Meghan Slining

Associate Professor of Health Sciences

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I teach because it brings me in contact with students who are passionate about making the world a better place. I teach public health because it provides a global understanding and a set of practical skills that enables them to do so.

I am a native of Seattle, WA and completed a self-designed major in Multicultural Health Advocacy from Fairhaven College in Bellingham, WA. After graduating I joined the Peace Corps and served as a Health Specialist in rural Honduras for two years. Bitten by the travel bug, I moved to Germany where I taught high school and traveled throughout Western and Eastern Europe for three years. My experiences outside of the US expanded my perspectives on health and wellness and inspired me to return to the US to work with communities to improve health and nutrition, specifically pediatric obesity. I subsequently earned an MS in Food Policy and an MPH in Epidemiology from Tufts University. While at Tufts I taught cooking and nutrition classes to low-income adults and adolescents and conducted obesity research in preschool settings. These experiences ultimately led me to the University of North Carolina at Chapel Hill where I received my PhD in Nutritional Epidemiology. From 2010-2013, I served as an Assistant Professor of Nutrition in the School of Public Health at the University of North Carolina at Chapel Hill. In 2013 I accepted a faculty position at Furman University, excited to return to a small, liberal arts setting.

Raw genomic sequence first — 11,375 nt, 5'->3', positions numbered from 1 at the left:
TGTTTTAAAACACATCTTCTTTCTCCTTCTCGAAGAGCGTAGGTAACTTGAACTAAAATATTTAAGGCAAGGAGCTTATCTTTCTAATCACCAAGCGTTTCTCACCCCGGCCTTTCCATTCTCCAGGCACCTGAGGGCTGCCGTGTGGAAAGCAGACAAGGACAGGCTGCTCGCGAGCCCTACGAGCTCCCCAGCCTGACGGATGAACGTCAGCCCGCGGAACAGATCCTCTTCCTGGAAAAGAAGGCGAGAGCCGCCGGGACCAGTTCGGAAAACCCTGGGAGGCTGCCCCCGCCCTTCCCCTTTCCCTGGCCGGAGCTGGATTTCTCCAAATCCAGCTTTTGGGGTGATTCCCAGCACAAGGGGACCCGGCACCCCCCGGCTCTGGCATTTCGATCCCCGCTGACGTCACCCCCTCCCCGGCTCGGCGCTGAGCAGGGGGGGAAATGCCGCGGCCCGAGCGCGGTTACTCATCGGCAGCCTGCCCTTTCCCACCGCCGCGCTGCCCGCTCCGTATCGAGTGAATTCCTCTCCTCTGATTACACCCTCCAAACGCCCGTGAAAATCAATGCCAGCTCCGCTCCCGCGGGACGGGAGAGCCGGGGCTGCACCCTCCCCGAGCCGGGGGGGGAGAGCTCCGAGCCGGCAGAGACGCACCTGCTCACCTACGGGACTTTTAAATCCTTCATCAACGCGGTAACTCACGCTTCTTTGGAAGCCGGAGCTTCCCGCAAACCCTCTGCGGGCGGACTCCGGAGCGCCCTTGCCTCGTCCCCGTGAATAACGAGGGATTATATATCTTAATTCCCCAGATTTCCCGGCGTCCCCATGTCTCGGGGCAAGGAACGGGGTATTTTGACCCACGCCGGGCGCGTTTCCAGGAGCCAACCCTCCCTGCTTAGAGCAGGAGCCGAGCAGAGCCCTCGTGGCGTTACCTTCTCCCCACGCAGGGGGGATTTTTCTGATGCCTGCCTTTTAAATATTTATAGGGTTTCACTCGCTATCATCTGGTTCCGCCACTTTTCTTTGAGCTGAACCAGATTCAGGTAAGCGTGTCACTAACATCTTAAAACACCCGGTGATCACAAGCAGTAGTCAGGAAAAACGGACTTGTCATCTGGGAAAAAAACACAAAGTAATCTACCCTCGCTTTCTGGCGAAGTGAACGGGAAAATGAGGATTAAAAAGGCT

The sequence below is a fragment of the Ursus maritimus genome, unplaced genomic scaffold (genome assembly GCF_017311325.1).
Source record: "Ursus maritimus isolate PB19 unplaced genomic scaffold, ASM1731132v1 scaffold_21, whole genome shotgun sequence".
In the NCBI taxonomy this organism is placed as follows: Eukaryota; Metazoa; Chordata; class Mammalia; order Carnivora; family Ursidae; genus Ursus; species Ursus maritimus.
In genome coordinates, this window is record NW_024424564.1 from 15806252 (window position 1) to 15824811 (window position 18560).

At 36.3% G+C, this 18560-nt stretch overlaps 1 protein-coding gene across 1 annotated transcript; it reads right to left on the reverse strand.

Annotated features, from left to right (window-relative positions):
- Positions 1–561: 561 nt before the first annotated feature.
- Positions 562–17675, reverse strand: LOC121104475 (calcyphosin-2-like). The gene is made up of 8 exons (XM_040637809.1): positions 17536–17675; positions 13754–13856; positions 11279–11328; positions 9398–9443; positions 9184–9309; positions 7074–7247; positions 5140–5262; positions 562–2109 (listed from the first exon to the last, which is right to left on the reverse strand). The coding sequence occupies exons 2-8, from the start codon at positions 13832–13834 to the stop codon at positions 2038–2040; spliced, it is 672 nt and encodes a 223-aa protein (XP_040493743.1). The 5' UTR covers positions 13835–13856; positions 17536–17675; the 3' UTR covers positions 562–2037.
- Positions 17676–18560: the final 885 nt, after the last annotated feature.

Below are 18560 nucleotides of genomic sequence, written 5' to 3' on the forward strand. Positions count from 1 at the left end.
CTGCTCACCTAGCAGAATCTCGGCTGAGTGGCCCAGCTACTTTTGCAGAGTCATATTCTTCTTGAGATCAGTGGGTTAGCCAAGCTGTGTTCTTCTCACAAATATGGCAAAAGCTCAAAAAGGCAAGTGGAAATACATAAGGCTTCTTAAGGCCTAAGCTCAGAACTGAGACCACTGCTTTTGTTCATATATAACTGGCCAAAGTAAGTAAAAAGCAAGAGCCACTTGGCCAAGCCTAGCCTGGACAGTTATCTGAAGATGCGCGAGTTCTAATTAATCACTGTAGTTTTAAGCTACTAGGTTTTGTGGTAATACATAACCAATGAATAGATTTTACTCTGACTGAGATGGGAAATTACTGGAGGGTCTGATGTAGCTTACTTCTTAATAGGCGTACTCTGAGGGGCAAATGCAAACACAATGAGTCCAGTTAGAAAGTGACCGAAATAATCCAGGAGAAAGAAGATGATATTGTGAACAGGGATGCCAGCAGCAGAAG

While not at Furman I enjoy cooking, gardening, practicing mindfulness and doing yoga. I am married to Rusty Miller, a 1998 Furman graduate and cycling coach.


  • Ph.D., University of North Carolina at Chapel Hill
  • M.P.H., Tufts University, School of Medicine
  • M.S., Tufts University, Friedman School of Nutrition Science and Policy
  • B.A., Fairhaven College, Western Washington University